Few diseases are more devastating than spinal muscular atrophy (SMA), both in terms of the disease's progression and outcome, and who its victims are. Like Lou Gehrig's disease (amyotrophic lateral sclerosis - ALS), SMA causes muscle wasting and loss of motor control, leading to death. But unlike ALS, SMA is a childhood disease, and is, in fact, the leading genetic cause of mortality in infants and toddlers.
Until now it has generally been believed that the "chicken" of neuronal deterioration and death preceded the "egg" of muscle deterioration, that SMA was purely a spinal cord neuron disease. But new work by HSCI Executive Committee members Lee Rubin, PhD, and Amy Wagers, PhD, turns that disease model on its head.
As Rubin explains, he and Wagers set out to test the hypothesis that SMA was essentially a motor neuron disease. "We isolated stem cells that give rise to muscle and found that there is a separate defect from the motor neuron defect. In mouse cells, both in vitro and in vivo, the muscle stem cells have a separate defect from that in the motor neurons," Rubin said.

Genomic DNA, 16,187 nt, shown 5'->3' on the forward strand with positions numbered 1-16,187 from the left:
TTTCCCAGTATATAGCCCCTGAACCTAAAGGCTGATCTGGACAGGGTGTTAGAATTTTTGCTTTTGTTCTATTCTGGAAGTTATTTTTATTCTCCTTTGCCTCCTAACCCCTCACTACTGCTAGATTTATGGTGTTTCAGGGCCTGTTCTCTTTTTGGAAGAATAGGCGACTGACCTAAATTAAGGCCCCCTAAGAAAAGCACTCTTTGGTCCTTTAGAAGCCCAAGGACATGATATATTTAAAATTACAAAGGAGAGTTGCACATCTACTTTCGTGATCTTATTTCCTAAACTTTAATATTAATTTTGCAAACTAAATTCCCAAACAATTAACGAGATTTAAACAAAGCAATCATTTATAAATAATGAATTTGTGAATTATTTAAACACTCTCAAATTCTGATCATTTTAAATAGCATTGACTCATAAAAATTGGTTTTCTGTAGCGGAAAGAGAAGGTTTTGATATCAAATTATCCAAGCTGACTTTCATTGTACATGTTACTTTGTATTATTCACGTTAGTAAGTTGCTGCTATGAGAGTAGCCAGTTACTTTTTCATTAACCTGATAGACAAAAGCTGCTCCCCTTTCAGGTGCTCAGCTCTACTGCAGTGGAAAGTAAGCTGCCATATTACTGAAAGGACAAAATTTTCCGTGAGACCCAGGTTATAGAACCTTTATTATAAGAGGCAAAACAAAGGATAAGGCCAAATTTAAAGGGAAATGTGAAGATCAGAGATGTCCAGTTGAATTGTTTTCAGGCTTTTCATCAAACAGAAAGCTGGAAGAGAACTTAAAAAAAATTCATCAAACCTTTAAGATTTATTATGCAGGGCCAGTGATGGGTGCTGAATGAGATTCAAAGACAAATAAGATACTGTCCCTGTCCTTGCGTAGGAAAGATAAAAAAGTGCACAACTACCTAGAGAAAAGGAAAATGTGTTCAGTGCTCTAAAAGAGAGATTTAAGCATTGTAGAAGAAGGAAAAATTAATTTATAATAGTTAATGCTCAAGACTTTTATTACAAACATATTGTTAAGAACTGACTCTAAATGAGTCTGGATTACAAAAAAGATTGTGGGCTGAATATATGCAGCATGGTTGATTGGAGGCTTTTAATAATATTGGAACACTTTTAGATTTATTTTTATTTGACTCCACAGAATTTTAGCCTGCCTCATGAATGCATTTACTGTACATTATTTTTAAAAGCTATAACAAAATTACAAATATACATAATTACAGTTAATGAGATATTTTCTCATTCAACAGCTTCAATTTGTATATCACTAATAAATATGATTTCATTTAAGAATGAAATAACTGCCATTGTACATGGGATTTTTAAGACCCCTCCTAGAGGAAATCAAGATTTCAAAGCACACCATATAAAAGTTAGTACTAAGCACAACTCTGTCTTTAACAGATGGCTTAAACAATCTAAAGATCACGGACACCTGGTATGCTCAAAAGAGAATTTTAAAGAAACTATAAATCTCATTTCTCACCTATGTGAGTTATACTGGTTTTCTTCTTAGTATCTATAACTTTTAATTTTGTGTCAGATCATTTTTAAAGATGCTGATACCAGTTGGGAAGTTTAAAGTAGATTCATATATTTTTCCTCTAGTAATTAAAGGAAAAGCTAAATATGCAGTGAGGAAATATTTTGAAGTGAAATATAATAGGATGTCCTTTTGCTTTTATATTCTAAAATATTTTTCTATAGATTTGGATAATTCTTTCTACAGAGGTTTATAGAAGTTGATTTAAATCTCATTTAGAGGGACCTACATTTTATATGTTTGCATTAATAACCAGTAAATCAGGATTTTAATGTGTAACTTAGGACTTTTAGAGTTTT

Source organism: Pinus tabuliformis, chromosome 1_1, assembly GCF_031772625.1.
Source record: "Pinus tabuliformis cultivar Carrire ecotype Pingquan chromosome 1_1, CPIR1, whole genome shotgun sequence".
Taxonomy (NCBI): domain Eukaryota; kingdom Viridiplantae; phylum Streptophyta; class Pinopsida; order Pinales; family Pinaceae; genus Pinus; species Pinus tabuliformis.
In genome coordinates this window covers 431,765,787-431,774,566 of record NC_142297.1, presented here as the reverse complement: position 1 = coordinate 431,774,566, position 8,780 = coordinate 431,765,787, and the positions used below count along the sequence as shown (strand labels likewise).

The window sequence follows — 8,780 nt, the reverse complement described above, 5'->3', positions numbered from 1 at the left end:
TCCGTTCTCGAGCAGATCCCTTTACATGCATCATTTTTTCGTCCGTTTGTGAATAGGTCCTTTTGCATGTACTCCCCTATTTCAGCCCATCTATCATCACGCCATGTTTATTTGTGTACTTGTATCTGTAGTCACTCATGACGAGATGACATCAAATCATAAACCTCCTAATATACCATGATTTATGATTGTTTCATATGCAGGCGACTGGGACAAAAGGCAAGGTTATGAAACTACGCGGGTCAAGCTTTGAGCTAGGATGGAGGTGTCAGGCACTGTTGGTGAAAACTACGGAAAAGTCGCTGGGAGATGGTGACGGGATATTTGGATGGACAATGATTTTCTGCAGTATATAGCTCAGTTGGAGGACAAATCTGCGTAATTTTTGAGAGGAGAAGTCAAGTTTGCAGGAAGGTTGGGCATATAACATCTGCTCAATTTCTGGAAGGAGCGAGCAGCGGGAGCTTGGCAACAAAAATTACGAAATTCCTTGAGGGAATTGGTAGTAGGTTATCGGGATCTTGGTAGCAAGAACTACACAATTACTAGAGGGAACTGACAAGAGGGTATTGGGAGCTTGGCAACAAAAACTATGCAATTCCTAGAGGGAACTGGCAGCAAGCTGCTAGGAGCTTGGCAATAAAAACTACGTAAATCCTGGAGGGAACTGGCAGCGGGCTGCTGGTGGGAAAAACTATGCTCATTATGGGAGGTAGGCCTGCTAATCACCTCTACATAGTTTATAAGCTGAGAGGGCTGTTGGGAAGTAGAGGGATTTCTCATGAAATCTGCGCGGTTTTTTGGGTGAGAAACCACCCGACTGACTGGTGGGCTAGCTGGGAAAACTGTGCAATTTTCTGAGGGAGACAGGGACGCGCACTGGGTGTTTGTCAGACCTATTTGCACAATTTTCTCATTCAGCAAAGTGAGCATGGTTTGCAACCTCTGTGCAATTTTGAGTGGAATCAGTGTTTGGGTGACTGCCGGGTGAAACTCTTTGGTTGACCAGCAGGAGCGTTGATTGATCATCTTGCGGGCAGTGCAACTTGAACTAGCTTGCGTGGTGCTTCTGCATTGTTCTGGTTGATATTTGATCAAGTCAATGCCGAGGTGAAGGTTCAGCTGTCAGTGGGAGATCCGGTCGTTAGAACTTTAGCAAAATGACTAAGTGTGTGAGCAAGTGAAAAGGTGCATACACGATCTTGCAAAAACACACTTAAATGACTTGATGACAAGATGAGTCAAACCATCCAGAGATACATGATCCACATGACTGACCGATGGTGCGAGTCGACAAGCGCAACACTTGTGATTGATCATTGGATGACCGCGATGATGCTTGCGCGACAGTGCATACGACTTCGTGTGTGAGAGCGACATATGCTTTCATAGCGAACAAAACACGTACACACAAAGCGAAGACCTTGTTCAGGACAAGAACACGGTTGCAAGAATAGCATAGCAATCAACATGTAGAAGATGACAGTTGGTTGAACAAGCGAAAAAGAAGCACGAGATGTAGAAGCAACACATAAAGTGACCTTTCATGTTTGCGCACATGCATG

This new research shows that the muscle stem cells "stop proliferating and prematurely start trying to make muscle, but they fail somewhere in the process," Rubin said. "The muscles are smaller because they fail to mature completely." And as Wagers has previously found, aging muscle has a very similar defect to SMA. While it had long been known that children with SMA had small muscles, it had been believed that was attributable to the neuronal disease. But the new finding sent Rubin and Wagers in a new direction, and "in a separate study," Rubin said, "we carried out a screen to look for drug-like molecules that can correct the defect seen in both SMA muscle and aging muscle. That screen was very successful, and we're putting together a paper now to report on it."
What the researchers now know, is that the muscle defect in SMA occurs prior to the motor neuron defect: What was thought to be the "egg" may, in fact, be the "chicken." "This is the opposite of what the disease was thought to be — a motor neuron disease that causes muscle problems; it may be, at least in part, that it's a muscle disease that leads to motor neuron problems," Rubin said.
He continued, "So it becomes important for us to correct the muscle problem. In a separate study that Amy and I have done together, we've tried to find drug-like molecules that can make the muscle grow better. These are molecules that are designed to make the muscle stem cells proliferate without differentiating, so there'll be the correct number of them, and they can help create more muscle." The next step will be to see what effect those molecules have on in vitro and in vivo models of the disease.